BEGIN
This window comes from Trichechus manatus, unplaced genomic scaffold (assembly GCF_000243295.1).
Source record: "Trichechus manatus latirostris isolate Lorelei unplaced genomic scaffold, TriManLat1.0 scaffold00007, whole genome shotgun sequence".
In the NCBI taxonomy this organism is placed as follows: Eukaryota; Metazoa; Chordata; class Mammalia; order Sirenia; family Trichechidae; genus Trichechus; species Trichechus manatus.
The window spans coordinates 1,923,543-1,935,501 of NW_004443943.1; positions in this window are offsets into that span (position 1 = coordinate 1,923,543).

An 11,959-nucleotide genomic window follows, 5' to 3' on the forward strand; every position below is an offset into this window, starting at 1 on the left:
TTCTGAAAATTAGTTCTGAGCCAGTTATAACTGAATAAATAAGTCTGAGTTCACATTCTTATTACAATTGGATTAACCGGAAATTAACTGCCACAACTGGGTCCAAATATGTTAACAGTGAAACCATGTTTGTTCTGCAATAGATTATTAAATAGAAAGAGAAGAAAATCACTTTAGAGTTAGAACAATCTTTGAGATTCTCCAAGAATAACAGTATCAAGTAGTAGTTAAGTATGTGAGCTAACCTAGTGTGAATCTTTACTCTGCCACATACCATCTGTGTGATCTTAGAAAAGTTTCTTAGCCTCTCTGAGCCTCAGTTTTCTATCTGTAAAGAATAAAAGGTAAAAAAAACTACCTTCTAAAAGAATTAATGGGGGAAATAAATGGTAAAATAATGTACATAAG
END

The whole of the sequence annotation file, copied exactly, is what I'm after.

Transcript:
This window comes from Trichechus manatus, unplaced genomic scaffold (assembly GCF_000243295.1).
Source record: "Trichechus manatus latirostris isolate Lorelei unplaced genomic scaffold, TriManLat1.0 scaffold00007, whole genome shotgun sequence".
In the NCBI taxonomy this organism is placed as follows: Eukaryota; Metazoa; Chordata; class Mammalia; order Sirenia; family Trichechidae; genus Trichechus; species Trichechus manatus.
The window spans coordinates 1,923,543-1,935,501 of NW_004443943.1; positions in this window are offsets into that span (position 1 = coordinate 1,923,543).

An 11,959-nucleotide genomic window follows, 5' to 3' on the forward strand; every position below is an offset into this window, starting at 1 on the left:
TTCTGAAAATTAGTTCTGAGCCAGTTATAACTGAATAAATAAGTCTGAGTTCACATTCTTATTACAATTGGATTAACCGGAAATTAACTGCCACAACTGGGTCCAAATATGTTAACAGTGAAACCATGTTTGTTCTGCAATAGATTATTAAATAGAAAGAGAAGAAAATCACTTTAGAGTTAGAACAATCTTTGAGATTCTCCAAGAATAACAGTATCAAGTAGTAGTTAAGTATGTGAGCTAACCTAGTGTGAATCTTTACTCTGCCACATACCATCTGTGTGATCTTAGAAAAGTTTCTTAGCCTCTCTGAGCCTCAGTTTTCTATCTGTAAAGAATAAAAGGTAAAAAAAACTACCTTCTAAAAGAATTAATGGGGGAAATAAATGGTAAAATAATGTACATAAG